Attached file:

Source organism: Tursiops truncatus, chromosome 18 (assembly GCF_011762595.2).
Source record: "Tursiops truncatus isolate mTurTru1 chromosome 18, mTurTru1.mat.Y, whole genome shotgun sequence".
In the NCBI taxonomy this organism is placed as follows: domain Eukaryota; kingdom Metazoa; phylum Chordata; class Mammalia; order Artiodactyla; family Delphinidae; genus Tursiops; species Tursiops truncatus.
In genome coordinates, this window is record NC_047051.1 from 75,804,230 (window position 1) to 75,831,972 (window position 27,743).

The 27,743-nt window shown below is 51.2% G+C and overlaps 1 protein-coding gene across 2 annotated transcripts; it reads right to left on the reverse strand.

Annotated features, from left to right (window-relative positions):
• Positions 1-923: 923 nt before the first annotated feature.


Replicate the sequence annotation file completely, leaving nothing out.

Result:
Source organism: Tursiops truncatus, chromosome 18 (assembly GCF_011762595.2).
Source record: "Tursiops truncatus isolate mTurTru1 chromosome 18, mTurTru1.mat.Y, whole genome shotgun sequence".
In the NCBI taxonomy this organism is placed as follows: domain Eukaryota; kingdom Metazoa; phylum Chordata; class Mammalia; order Artiodactyla; family Delphinidae; genus Tursiops; species Tursiops truncatus.
In genome coordinates, this window is record NC_047051.1 from 75,804,230 (window position 1) to 75,831,972 (window position 27,743).

The 27,743-nt window shown below is 51.2% G+C and overlaps 1 protein-coding gene across 2 annotated transcripts; it reads right to left on the reverse strand.

Annotated features, from left to right (window-relative positions):
• Positions 1-923: 923 nt before the first annotated feature.